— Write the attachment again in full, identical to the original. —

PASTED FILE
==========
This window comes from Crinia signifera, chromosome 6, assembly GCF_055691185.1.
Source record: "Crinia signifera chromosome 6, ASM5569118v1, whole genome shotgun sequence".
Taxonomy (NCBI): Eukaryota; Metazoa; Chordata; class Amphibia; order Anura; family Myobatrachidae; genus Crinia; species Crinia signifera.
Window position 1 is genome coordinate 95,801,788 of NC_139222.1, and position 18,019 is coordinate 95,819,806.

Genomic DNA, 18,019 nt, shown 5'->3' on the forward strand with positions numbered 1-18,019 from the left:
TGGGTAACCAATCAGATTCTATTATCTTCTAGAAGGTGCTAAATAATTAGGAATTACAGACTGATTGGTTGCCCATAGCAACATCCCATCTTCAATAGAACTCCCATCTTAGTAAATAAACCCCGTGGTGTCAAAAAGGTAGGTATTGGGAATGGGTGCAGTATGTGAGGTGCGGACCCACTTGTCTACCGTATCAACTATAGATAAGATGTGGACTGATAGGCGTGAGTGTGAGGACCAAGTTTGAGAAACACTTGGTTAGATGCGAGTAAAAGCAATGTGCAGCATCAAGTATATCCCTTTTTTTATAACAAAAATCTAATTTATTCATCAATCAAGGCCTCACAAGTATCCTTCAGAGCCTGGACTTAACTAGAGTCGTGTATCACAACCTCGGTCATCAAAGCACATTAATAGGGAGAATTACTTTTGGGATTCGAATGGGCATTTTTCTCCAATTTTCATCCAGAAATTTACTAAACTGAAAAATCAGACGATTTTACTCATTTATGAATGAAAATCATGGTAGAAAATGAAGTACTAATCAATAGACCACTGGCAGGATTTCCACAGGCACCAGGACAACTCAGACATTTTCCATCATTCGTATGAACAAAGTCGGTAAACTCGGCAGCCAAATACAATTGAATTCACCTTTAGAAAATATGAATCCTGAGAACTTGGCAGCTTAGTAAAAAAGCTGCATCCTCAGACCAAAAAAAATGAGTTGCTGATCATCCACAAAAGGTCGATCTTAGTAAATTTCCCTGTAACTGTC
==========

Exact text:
This window comes from Crinia signifera, chromosome 6, assembly GCF_055691185.1.
Source record: "Crinia signifera chromosome 6, ASM5569118v1, whole genome shotgun sequence".
Taxonomy (NCBI): Eukaryota; Metazoa; Chordata; class Amphibia; order Anura; family Myobatrachidae; genus Crinia; species Crinia signifera.
Window position 1 is genome coordinate 95,801,788 of NC_139222.1, and position 18,019 is coordinate 95,819,806.

Genomic DNA, 18,019 nt, shown 5'->3' on the forward strand with positions numbered 1-18,019 from the left:
TGGGTAACCAATCAGATTCTATTATCTTCTAGAAGGTGCTAAATAATTAGGAATTACAGACTGATTGGTTGCCCATAGCAACATCCCATCTTCAATAGAACTCCCATCTTAGTAAATAAACCCCGTGGTGTCAAAAAGGTAGGTATTGGGAATGGGTGCAGTATGTGAGGTGCGGACCCACTTGTCTACCGTATCAACTATAGATAAGATGTGGACTGATAGGCGTGAGTGTGAGGACCAAGTTTGAGAAACACTTGGTTAGATGCGAGTAAAAGCAATGTGCAGCATCAAGTATATCCCTTTTTTTATAACAAAAATCTAATTTATTCATCAATCAAGGCCTCACAAGTATCCTTCAGAGCCTGGACTTAACTAGAGTCGTGTATCACAACCTCGGTCATCAAAGCACATTAATAGGGAGAATTACTTTTGGGATTCGAATGGGCATTTTTCTCCAATTTTCATCCAGAAATTTACTAAACTGAAAAATCAGACGATTTTACTCATTTATGAATGAAAATCATGGTAGAAAATGAAGTACTAATCAATAGACCACTGGCAGGATTTCCACAGGCACCAGGACAACTCAGACATTTTCCATCATTCGTATGAACAAAGTCGGTAAACTCGGCAGCCAAATACAATTGAATTCACCTTTAGAAAATATGAATCCTGAGAACTTGGCAGCTTAGTAAAAAAGCTGCATCCTCAGACCAAAAAAAATGAGTTGCTGATCATCCACAAAAGGTCGATCTTAGTAAATTTCCCTGTAACTGTC